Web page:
On September 14, the New York State Department of Financial Services (NYDFS) announced that it had reached agreements with four financial institutions on record-keeping requirements and other protections intended to help ensure the institutions’ responsible use of the new Symphony Communications LLC (Symphony) chat and messaging platform. NYDFS had recently expressed concerns that certain Symphony features, such as its promise of “Guaranteed Data Deletion,” could hinder regulatory investigations on Wall Street. Under the agreements, Symphony will retain for seven years a copy of all electronic communications sent through its platforms to or from the four banks, and the banks will store duplicate copies of the decryption keys for their messages with independent custodians.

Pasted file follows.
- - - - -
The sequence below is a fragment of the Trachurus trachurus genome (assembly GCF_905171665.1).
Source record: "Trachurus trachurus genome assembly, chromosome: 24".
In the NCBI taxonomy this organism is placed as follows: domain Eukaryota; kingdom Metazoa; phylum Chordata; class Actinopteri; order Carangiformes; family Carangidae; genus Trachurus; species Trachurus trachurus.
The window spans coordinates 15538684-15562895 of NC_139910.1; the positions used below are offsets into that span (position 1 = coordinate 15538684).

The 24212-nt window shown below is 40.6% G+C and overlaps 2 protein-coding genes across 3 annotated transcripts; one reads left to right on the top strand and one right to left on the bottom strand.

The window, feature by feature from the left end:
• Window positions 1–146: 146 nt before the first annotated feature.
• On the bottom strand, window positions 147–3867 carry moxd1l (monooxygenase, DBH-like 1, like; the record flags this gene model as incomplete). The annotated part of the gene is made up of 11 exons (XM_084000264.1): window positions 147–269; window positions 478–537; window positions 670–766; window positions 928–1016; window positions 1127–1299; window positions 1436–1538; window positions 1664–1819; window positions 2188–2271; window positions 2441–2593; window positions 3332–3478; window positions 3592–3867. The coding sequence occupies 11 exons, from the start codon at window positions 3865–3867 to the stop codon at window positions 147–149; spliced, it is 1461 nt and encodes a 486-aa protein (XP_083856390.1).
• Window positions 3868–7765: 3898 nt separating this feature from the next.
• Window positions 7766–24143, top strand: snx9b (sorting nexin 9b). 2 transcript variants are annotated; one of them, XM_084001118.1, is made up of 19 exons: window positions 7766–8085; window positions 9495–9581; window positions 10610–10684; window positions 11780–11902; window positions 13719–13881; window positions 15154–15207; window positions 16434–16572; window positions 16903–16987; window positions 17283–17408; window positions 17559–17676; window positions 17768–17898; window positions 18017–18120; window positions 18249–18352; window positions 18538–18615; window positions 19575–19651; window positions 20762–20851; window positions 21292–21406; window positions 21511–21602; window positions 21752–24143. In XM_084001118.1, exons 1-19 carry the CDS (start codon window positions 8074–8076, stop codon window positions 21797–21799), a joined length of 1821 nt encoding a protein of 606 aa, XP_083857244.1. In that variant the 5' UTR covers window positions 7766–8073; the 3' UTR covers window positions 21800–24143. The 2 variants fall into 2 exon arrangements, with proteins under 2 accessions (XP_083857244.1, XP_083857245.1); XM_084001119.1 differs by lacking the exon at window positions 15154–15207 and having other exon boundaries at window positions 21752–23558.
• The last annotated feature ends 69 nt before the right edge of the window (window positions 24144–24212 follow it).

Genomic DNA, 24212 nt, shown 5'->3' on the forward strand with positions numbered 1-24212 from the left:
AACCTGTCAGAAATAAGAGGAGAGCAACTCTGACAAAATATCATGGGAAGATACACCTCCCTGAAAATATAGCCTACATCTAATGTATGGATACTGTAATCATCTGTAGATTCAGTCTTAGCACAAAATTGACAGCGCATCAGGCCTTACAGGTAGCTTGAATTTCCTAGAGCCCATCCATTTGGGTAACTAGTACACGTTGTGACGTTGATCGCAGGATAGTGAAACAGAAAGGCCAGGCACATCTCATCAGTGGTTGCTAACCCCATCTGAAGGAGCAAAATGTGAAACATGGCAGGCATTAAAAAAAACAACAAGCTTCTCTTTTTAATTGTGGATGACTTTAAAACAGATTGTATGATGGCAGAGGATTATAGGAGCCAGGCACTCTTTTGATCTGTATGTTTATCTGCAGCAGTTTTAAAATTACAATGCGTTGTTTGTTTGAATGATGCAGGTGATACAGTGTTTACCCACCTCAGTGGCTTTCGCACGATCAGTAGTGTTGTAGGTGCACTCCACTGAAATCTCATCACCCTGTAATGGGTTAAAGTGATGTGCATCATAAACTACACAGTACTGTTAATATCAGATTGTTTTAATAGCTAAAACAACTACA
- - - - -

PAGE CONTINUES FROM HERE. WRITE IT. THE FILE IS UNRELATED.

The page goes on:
- Jonice Gray Tucker to discuss “How the new administration sets the tone for 2021” at the American Conference Institute Legal, Regulatory and Compliance Forum on Fintech & Emerging Payment Systems
- Sherry-Maria Safchuk to discuss UDAAP in consumer finance at an American Bar Association webinar
- Jeffrey P. Naimon to discuss "What to expect: The new administration and regulatory changes" at the Mortgage Bankers Association Legal Issues and Regulatory Compliance Conference
- Jonice Gray Tucker to discuss “The future of fair lending” at the Mortgage Bankers Association Legal Issues and Regulatory Compliance Conference
- Steven R. vonBerg to discuss "LO comp challenges" at the Mortgage Bankers Association Legal Issues and Regulatory Compliance Conference
- Michelle L. Rogers to discuss "Major litigation" at the Mortgage Bankers Association Legal Issues and Regulatory Compliance Conference
- Michelle L. Rogers to discuss “The False Claims Act today” at the Federal Bar Association Qui Tam Section Roundtable